In Exploration training you are presented with a number of items on the screen and the purpose is to find the item that is different from the rest. This could be an item of a different size, shape or colour. This training type makes you move your eyes around the whole screen to find the target.

Exploration Training

Through using the training within the DREX app we hope that those with partial visual loss following stroke and brain injury can get the rehabilitation they so desperately need. If you’d like to get in touch with us or want to find out more then check out our contact details on the Contact Us page.

Thanks for reading and we’ll see you soon!


The DREX Journey (Part 2)

At the beginning of 2015, the reading and exploration training that produced positive results in the lab became a free-to-download app on Google Play and the Apple store thanks to Newcastle-based Komodo Digital and funding from the Academic Health Science Network (AHSN).

The app allowed us to make some minor additions in the form of added assessment tasks which can be used to determine any improvement before and after taking part in the training. These are pictured below but I will go into more detail about these specifically in a future blog post.

Assessment Tasks
DREX Assessment Tasks


Through the appointment of the DREX Project Manager – Dr. Stephen Dunne, nationwide dissemination of the app began. Over the course of a year we were able to talk to over 70 NHS Foundation trusts, hospitals and clinics about who we are and what the app can do in the hope that more stroke and brain injury survivors seeking some form of visual rehabilitation after injury could be pointed in the right direction.

In the summer of 2015 we ran a number of workshops, inviting patients, carers and healthcare professionals to have a hands-on experience of using the app and provide us with direct feedback which would enable us to improve aspects of the app to fit with user needs. These workshops were run by Nicki Richards (a DREX researcher) and were a huge success. The feedback received from these workshops permitted us to make changes to the app that are present today and have directly benefitted those who use it.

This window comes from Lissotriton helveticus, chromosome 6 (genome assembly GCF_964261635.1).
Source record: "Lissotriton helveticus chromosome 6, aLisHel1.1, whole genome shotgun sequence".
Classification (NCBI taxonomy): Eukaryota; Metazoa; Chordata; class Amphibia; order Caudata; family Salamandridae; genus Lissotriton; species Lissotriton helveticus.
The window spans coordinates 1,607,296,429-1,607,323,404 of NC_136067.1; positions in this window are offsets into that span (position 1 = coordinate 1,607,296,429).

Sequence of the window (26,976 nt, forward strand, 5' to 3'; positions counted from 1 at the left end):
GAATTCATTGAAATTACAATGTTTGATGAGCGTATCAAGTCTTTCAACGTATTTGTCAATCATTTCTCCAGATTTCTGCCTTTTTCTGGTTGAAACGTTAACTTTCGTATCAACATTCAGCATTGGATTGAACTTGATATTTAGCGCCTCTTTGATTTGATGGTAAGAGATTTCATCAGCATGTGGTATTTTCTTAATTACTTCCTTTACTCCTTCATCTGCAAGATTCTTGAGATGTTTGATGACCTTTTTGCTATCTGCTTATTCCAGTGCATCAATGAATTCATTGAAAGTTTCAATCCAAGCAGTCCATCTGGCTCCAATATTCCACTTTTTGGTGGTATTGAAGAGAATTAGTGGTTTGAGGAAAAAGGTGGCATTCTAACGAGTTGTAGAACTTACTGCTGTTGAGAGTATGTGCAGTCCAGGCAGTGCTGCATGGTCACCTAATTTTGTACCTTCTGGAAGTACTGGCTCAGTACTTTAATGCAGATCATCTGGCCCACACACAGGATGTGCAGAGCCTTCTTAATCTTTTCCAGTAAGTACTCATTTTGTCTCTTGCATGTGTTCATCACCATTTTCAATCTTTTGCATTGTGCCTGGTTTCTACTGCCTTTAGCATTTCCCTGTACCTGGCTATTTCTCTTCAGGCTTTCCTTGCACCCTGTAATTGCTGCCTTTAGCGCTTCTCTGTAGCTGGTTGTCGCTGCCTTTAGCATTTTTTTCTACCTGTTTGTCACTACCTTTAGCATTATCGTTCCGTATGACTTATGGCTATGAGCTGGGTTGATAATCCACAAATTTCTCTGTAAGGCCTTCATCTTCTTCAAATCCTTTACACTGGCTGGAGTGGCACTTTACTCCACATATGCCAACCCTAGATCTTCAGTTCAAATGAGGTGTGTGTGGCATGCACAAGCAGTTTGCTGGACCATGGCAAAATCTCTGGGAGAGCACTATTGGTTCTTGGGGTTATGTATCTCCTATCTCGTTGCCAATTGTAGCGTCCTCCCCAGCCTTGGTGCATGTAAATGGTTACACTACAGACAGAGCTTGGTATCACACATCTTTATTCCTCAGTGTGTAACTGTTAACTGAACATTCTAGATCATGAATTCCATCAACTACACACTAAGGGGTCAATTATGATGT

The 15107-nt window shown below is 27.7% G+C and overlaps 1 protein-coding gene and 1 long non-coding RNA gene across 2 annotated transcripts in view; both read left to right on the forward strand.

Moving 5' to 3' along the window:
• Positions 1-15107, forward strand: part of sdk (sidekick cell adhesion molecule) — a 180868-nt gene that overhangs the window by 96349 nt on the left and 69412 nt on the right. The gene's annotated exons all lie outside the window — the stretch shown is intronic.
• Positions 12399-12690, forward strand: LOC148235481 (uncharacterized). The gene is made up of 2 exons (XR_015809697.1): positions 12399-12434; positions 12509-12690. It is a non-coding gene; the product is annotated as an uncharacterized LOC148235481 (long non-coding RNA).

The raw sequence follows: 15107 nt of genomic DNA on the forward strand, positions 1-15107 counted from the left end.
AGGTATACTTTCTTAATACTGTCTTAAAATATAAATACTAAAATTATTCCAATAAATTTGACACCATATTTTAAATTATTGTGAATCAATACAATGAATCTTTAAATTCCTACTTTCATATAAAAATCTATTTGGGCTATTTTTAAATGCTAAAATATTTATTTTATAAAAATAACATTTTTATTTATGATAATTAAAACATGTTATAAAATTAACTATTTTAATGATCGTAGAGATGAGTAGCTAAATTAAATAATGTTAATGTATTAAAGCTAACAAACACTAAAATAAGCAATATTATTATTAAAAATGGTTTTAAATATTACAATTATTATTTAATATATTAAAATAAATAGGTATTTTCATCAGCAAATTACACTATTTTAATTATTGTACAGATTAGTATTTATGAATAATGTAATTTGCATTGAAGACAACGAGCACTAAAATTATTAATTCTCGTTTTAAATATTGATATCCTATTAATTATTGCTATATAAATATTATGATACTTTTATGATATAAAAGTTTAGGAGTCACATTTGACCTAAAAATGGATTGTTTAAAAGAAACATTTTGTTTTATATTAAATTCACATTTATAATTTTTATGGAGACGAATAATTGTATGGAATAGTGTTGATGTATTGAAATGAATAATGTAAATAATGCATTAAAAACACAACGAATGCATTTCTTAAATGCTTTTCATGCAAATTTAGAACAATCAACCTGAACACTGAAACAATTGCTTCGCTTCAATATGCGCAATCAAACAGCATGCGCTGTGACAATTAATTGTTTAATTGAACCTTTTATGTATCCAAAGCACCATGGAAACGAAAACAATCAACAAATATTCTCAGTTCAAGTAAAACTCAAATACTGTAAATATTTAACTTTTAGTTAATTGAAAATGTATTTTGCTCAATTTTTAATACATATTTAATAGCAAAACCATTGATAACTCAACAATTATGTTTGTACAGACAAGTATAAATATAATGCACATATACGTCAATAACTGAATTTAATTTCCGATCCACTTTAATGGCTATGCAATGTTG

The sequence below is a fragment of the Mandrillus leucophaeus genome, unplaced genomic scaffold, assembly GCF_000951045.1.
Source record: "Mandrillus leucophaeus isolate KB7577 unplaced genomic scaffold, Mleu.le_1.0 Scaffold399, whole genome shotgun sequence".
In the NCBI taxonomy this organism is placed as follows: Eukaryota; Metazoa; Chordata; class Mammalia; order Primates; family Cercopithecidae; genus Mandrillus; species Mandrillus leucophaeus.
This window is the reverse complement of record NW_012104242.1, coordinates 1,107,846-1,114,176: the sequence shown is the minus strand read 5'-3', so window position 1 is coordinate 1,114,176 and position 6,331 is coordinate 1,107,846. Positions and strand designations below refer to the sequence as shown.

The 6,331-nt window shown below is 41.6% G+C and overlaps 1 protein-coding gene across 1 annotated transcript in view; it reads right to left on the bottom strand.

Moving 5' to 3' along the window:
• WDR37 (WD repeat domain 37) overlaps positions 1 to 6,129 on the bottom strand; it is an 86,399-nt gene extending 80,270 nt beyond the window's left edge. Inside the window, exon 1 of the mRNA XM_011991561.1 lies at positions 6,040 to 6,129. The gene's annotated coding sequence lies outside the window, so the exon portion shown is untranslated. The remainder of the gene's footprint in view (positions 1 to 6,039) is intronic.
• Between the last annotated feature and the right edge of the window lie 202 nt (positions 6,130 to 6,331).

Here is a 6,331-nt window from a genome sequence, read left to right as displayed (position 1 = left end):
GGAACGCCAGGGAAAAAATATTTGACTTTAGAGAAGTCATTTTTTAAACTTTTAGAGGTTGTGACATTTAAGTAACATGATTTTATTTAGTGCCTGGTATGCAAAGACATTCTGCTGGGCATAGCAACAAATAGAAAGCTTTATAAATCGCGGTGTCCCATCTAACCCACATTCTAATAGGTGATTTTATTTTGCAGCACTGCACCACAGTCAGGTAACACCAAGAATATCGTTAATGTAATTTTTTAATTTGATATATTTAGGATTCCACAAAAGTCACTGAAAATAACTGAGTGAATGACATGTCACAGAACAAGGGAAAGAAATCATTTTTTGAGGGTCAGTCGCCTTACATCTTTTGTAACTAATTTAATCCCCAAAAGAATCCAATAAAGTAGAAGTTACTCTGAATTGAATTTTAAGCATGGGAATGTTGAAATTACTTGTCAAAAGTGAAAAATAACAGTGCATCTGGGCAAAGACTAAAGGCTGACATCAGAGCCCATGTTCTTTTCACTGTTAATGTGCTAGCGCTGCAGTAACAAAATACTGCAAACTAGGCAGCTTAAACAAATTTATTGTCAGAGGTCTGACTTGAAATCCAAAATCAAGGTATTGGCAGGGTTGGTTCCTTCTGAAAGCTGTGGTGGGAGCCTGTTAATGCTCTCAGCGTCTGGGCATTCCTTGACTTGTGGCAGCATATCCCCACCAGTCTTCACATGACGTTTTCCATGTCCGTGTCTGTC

DREX Workshops

At present the DREX team currently has a few different projects on the go. The first project, run by Mr. Azuwan Musa is a clinical trial looking at the effectiveness of the DREX app. The second project run by Dr. Stephen Dunne is looking at the positives and negatives in stroke and brain injury survivors personal rehabilitation experience in order to learn what we can do to aid survivor’s rehabilitation in the future. We will, in the not-so-distant future, post separate blog posts about these two projects in order to give you some more detail about what we are currently up to.

That brings us right up to the present day. We are still regularly visiting healthcare professionals and patients at hospitals, clinics and meetings up and down the country talking about the latest developments with DREX and the different projects we are currently conducting. So if there is anyone who would like to hear more from us then get in touch via the details on our contact page and we can arrange a talk to deliver more information.

Thanks for reading and we will see you soon!

The DREX Journey (Part 1)

DREX started from humble beginnings, in a laboratory at Durham University. The problem that we were and continue trying to solve is the visual loss that stroke and brain injury sufferers experience. This visual loss is one of the most common and disabling consequences of brain damage and stroke, with the visual loss impacting on numerous everyday activities like crossing the road, avoiding obstacles, shopping, reading and driving.